Coping With Stroke as a Teenager

A stroke during the teenage years can turn a young adult's life upside down. Teenagers are already navigating a tricky time in life. When a stroke happens, it can cause uncertainty, it increases absences from school, forces you to miss social functions and adds a new disability to an already complicated teenage life. Where can teenagers and parents turn after a stroke?

Pediatrician- During the teenage years, most people still go to a pediatrician.

Some pediatrics departments have a section of adolescent medicine especially for young adult care because young adults have health concerns that are different from those of children or older folks.

Neurologist or stroke specialist - Most young stroke survivors will need care from a neurologist or even a stroke neurologist because a stroke generally requires extra attention. A doctor's office that has seen a lot of stroke patients can direct you to get extra help that you might need - such as physician therapy, rehabilitation or special equipment to help you get around.

School - You might need special learning assistance in some of your classes after a stroke. Your school might be able to help with testing to see if you need extra help or accommodations. Sometimes schools do not have facilities for testing and you may need to go to a neuropsychologist who can help define whether you have any learning issues as a result of your stroke.

Accommodations, such as extended time to work on exams or projects may be necessary - even if just for the first year or so after your stroke.

Athletics - If you are an athlete, you might have experienced a change in your abilities after your stroke. Additional coaching or even a different sport might be necessary.

A physical therapist or rehabilitation specialist can work with you to determine which sports you can safely participate in after your stroke.

Music and art instruction - If you are an artist or a musician, you might notice a change in your abilities after a stroke. However, you might not have experienced any decline in your artistic or musical ability, and stroke survivors can actually derive great improvement in rehabilitation of neurological function and mood with music therapy.

Fashion- If you are a teenager who has had a stroke, that does not mean that you can't still enjoy expressing yourself and enjoying the latest fashions and hairstyles. You might have weakness, which can inhibit your ability to style hair or other special tasks. If you have asymmetry of the face or eyes- some makeup tricks can help enhance your features to make you look the way you want to look.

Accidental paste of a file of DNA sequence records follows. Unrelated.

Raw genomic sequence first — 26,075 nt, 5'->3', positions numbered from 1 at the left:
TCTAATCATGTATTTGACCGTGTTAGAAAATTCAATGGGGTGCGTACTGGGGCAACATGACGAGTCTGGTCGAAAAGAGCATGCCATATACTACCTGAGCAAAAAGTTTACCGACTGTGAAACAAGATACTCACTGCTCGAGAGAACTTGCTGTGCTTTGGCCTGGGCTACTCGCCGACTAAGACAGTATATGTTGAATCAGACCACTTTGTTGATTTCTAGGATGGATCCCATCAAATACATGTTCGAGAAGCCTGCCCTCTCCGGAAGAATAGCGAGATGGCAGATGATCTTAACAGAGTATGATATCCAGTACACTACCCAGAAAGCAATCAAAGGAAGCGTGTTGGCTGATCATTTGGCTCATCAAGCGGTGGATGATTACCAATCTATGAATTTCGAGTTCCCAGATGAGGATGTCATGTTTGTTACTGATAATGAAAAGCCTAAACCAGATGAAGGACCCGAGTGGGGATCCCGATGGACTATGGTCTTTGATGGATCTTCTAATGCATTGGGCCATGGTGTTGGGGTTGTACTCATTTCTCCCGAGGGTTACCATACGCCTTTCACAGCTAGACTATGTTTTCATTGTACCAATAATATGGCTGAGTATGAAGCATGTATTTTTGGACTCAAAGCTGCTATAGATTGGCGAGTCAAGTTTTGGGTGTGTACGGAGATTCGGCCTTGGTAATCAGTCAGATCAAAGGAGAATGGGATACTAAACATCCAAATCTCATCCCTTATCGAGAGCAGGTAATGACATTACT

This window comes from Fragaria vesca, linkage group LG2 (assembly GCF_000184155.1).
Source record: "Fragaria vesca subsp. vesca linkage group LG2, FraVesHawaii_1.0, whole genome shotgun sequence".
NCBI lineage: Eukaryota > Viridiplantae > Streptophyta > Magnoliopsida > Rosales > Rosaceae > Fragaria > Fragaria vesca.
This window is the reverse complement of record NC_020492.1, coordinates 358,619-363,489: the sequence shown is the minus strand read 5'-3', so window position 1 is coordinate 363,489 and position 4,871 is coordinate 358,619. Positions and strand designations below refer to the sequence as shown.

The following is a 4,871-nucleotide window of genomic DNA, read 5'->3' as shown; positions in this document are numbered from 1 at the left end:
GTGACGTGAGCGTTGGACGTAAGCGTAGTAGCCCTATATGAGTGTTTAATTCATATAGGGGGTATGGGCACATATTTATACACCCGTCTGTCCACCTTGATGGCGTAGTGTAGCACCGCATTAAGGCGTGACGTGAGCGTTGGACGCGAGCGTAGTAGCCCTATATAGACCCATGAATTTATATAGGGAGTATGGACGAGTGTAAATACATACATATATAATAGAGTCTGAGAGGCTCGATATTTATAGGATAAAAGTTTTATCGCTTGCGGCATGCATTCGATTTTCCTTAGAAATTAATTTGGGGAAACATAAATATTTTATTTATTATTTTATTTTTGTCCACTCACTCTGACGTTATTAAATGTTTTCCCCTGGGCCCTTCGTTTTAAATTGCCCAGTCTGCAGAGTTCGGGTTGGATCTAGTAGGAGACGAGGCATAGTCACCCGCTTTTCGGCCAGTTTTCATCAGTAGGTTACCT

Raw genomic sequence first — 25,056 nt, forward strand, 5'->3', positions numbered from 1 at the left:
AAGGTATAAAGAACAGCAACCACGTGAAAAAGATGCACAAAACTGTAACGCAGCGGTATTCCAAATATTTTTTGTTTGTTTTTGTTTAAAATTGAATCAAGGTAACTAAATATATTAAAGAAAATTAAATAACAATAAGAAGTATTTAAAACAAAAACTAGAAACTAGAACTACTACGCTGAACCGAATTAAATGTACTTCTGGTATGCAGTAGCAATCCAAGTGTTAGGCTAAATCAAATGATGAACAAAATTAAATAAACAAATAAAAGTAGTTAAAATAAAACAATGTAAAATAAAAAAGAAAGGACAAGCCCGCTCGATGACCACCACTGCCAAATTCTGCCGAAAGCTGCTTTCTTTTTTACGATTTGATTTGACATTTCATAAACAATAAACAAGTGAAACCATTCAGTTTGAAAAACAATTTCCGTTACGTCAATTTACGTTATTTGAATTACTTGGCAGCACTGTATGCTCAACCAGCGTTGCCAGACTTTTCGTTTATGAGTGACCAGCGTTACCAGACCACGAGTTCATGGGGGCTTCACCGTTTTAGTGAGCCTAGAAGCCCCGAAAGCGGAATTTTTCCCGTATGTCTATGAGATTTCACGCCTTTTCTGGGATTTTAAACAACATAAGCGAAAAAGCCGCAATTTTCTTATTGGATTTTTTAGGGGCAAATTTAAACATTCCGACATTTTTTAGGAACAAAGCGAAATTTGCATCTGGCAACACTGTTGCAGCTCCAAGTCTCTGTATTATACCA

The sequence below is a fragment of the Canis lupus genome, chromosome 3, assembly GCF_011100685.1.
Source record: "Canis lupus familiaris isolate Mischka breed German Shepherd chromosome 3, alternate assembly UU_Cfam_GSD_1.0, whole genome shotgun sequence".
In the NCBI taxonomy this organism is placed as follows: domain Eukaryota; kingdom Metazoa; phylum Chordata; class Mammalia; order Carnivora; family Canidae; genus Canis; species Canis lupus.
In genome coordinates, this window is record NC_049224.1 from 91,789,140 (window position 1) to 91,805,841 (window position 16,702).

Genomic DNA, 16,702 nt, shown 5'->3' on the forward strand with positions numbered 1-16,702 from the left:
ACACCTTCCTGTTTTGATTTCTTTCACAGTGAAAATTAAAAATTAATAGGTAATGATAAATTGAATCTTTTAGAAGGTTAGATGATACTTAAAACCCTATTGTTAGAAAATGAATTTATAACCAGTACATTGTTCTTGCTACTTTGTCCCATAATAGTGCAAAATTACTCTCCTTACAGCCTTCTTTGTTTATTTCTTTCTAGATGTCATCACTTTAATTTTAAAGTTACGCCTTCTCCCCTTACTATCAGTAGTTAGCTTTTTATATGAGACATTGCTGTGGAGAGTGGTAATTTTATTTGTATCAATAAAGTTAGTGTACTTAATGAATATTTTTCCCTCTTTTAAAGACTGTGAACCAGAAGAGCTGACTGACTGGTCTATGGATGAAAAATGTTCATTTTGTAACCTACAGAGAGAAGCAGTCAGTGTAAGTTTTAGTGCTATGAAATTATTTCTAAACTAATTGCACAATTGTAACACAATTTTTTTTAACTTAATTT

Friends - Most of the time, your friends will be concerned about you and may want to be extra sensitive with what they say around you or what they expect you to be able to handle after a stroke.

Over time, your friends will figure out that you are still 'you' but that there are a few changes. They are smart enough to understand whatever you want to explain to them or talk about.

Bullying - Most teens wouldn't ever bully someone who has a disability or an illness. But, if you have 3000 kids at your school, there is a chance that one or two may be so dysfunctional that they try to achieve a sense of importance or social status by actually bullying you for being a stroke survivor. While it may seem like an awkward hassle- it is very important to report such harassment to protect yourself and other vulnerable students.

Driving safety - Your ability to drive may change if your vision or strength or sense of perception was affected by your stroke. Driving is a concern for stroke survivors of all ages. It is important to be patient, to try to work on understanding your abilities in the setting of rehabilitation or occupational therapy, and never to allow yourself behind the wheel if you are not 100% certain of your driving abilities.

Teens and stroke information - As a teenager, you are definitely smart enough to understand stroke and the effects of your stroke. Don't stop learning about how you can improve your recovery throughout your life. But don't rush recovery. A race to regain function is never as effective as a patient, realistic and consistent recovery plan.

Support groups - Support groups can help you by giving you role models and allowing you the opportunity to talk with a group of people who understand what you are going through. One of the advantages of support groups is that they are not part of your usual 'circle' so you don't have to put on the same image that you normally put on at school, with your sports team or with your friends or family.

Blogging - Many teens turn to blogs or blogging for support. This can be an amazing way to express your feelings, concerns and share your own experiences and advice. The only potential negative- as with all social media- is the possibility of creepy stalkers looking for vulnerable teenagers. Be cautious and don't provide any personal information- because - as you already know- not everyone online is who they really say they are.

Do you have anything to share about how you are coping with stroke as a teen? Or do you know a teenager who is doing great as a stroke survivor? Contact @strokenews1 on twitter to share your story!

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